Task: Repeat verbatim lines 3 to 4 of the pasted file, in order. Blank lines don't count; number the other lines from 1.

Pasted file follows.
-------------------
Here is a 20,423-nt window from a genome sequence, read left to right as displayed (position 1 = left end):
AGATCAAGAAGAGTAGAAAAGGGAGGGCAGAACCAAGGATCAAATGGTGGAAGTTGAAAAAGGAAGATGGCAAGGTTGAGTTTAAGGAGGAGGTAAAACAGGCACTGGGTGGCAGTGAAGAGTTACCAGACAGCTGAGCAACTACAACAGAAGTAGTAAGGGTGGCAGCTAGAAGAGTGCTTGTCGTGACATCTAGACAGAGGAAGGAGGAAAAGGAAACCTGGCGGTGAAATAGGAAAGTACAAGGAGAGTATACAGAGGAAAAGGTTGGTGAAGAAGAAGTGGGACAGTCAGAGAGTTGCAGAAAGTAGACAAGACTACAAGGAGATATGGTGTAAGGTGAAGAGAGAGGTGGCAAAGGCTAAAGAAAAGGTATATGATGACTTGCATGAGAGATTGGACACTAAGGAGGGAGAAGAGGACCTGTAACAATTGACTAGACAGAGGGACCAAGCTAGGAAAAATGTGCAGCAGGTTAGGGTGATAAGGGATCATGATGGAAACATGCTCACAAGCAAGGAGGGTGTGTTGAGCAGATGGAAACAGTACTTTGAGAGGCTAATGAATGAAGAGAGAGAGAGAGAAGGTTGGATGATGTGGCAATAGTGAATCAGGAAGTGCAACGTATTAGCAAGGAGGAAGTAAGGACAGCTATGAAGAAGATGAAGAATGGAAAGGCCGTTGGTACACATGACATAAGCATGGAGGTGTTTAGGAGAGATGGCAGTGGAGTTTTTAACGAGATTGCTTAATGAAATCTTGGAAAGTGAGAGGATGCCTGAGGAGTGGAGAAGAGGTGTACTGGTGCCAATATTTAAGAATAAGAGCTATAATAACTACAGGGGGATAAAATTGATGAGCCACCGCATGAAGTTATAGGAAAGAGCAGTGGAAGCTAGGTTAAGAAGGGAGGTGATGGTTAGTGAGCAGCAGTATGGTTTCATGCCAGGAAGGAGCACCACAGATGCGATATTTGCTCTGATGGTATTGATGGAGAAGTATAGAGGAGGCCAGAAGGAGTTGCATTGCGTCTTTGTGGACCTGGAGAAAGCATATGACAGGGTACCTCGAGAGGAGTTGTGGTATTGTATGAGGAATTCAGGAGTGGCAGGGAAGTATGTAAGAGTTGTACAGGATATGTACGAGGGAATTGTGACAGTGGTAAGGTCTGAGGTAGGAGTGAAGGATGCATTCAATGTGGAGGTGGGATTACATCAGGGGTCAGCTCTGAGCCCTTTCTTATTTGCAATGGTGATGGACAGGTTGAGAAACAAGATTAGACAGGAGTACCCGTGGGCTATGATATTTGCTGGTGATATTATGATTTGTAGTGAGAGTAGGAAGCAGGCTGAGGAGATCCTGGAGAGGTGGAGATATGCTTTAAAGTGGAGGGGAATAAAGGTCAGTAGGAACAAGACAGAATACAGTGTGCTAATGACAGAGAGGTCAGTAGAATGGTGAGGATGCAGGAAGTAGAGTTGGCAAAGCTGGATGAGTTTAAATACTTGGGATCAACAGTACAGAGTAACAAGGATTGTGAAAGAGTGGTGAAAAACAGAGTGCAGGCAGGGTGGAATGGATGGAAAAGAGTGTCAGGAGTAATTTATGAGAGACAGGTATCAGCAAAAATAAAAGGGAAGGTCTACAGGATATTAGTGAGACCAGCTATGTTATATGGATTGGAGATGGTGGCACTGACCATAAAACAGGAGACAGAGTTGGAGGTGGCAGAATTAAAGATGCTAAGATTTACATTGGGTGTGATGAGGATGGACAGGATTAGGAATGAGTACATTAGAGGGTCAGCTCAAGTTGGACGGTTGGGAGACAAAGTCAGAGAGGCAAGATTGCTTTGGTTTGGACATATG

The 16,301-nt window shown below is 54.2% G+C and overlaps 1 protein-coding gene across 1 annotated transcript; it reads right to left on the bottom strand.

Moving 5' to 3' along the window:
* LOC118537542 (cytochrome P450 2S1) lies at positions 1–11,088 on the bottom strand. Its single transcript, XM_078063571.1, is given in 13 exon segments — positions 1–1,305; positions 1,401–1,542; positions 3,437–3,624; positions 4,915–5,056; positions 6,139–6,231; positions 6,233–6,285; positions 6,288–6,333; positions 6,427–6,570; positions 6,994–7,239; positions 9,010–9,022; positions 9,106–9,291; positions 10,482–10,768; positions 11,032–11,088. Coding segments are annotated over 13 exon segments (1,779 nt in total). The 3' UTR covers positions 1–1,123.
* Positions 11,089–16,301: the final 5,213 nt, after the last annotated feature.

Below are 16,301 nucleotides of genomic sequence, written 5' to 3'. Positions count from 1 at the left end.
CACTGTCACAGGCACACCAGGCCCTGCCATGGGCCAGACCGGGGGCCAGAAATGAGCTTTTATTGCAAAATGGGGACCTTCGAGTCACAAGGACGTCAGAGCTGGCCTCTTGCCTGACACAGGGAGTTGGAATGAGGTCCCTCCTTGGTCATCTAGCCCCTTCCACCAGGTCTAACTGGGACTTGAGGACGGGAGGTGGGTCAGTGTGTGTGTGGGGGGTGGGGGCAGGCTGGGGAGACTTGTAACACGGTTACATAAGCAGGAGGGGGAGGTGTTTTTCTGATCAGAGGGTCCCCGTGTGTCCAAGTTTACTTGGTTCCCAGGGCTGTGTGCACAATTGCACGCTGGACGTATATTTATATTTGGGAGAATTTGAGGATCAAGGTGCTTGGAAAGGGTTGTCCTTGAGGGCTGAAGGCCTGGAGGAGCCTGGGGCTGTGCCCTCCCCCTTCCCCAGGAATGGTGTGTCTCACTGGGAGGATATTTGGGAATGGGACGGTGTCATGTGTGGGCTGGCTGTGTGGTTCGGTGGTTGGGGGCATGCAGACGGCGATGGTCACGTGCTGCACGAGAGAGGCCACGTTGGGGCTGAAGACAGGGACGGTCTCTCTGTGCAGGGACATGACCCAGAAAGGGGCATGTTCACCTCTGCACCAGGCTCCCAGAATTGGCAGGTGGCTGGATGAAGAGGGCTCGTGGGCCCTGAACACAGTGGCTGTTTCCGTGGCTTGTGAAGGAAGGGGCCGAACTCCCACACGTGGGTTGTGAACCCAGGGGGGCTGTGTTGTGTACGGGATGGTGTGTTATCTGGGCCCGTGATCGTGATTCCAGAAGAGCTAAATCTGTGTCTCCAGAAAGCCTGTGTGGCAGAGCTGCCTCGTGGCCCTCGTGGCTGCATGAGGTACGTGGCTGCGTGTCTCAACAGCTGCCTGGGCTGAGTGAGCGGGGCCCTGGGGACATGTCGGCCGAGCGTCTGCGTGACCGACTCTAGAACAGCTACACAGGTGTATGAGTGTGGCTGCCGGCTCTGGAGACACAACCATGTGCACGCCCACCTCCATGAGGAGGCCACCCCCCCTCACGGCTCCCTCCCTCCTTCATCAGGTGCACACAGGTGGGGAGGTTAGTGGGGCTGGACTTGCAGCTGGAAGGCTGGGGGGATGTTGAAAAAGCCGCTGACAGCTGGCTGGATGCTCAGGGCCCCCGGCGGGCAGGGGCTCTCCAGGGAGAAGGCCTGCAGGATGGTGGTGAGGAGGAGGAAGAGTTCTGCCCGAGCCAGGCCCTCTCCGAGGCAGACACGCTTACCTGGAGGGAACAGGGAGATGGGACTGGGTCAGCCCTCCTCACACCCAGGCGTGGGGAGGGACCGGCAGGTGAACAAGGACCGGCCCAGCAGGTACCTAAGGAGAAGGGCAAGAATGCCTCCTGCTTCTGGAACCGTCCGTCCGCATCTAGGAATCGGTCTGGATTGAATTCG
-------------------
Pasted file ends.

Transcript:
The 16,301-nt window shown below is 54.2% G+C and overlaps 1 protein-coding gene across 1 annotated transcript; it reads right to left on the bottom strand.

Moving 5' to 3' along the window: